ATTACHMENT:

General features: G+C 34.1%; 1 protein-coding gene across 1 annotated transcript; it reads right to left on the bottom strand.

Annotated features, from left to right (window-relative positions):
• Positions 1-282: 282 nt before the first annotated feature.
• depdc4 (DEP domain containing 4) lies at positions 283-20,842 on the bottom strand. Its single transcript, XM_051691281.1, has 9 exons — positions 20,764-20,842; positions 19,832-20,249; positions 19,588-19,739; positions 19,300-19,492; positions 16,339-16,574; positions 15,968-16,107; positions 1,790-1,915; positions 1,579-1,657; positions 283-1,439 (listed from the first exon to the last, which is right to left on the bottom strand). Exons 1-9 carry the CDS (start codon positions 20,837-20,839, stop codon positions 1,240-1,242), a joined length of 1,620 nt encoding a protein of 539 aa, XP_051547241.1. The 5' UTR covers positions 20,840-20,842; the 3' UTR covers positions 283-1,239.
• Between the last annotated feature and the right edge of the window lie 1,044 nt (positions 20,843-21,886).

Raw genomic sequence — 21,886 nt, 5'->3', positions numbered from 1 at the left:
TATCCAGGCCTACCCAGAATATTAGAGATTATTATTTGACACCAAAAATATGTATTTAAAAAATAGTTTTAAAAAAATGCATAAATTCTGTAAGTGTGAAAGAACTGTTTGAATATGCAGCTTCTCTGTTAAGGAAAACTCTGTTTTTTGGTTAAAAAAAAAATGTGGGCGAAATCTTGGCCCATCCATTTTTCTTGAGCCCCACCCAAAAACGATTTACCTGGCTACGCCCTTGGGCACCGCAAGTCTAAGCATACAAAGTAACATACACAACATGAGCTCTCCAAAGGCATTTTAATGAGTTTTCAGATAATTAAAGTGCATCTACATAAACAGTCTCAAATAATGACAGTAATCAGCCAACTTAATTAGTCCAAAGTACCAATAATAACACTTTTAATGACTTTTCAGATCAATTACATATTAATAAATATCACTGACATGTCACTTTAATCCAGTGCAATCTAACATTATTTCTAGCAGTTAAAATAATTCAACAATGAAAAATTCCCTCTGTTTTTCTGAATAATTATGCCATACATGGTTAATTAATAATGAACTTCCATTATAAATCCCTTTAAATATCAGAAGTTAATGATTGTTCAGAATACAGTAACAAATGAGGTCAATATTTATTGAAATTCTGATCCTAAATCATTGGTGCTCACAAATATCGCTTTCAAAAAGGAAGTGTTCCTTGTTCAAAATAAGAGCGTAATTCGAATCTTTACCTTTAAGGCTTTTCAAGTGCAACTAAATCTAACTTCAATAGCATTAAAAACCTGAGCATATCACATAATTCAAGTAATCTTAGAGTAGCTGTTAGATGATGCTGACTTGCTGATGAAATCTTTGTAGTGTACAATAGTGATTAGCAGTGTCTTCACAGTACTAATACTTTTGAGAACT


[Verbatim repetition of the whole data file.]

General features: G+C 34.1%; 1 protein-coding gene across 1 annotated transcript; it reads right to left on the bottom strand.

Annotated features, from left to right (window-relative positions):
• Positions 1-282: 282 nt before the first annotated feature.
• depdc4 (DEP domain containing 4) lies at positions 283-20,842 on the bottom strand. Its single transcript, XM_051691281.1, has 9 exons — positions 20,764-20,842; positions 19,832-20,249; positions 19,588-19,739; positions 19,300-19,492; positions 16,339-16,574; positions 15,968-16,107; positions 1,790-1,915; positions 1,579-1,657; positions 283-1,439 (listed from the first exon to the last, which is right to left on the bottom strand). Exons 1-9 carry the CDS (start codon positions 20,837-20,839, stop codon positions 1,240-1,242), a joined length of 1,620 nt encoding a protein of 539 aa, XP_051547241.1. The 5' UTR covers positions 20,840-20,842; the 3' UTR covers positions 283-1,239.
• Between the last annotated feature and the right edge of the window lie 1,044 nt (positions 20,843-21,886).

Raw genomic sequence — 21,886 nt, 5'->3', positions numbered from 1 at the left:
TATCCAGGCCTACCCAGAATATTAGAGATTATTATTTGACACCAAAAATATGTATTTAAAAAATAGTTTTAAAAAAATGCATAAATTCTGTAAGTGTGAAAGAACTGTTTGAATATGCAGCTTCTCTGTTAAGGAAAACTCTGTTTTTTGGTTAAAAAAAAAATGTGGGCGAAATCTTGGCCCATCCATTTTTCTTGAGCCCCACCCAAAAACGATTTACCTGGCTACGCCCTTGGGCACCGCAAGTCTAAGCATACAAAGTAACATACACAACATGAGCTCTCCAAAGGCATTTTAATGAGTTTTCAGATAATTAAAGTGCATCTACATAAACAGTCTCAAATAATGACAGTAATCAGCCAACTTAATTAGTCCAAAGTACCAATAATAACACTTTTAATGACTTTTCAGATCAATTACATATTAATAAATATCACTGACATGTCACTTTAATCCAGTGCAATCTAACATTATTTCTAGCAGTTAAAATAATTCAACAATGAAAAATTCCCTCTGTTTTTCTGAATAATTATGCCATACATGGTTAATTAATAATGAACTTCCATTATAAATCCCTTTAAATATCAGAAGTTAATGATTGTTCAGAATACAGTAACAAATGAGGTCAATATTTATTGAAATTCTGATCCTAAATCATTGGTGCTCACAAATATCGCTTTCAAAAAGGAAGTGTTCCTTGTTCAAAATAAGAGCGTAATTCGAATCTTTACCTTTAAGGCTTTTCAAGTGCAACTAAATCTAACTTCAATAGCATTAAAAACCTGAGCATATCACATAATTCAAGTAATCTTAGAGTAGCTGTTAGATGATGCTGACTTGCTGATGAAATCTTTGTAGTGTACAATAGTGATTAGCAGTGTCTTCACAGTACTAATACTTTTGAGAACT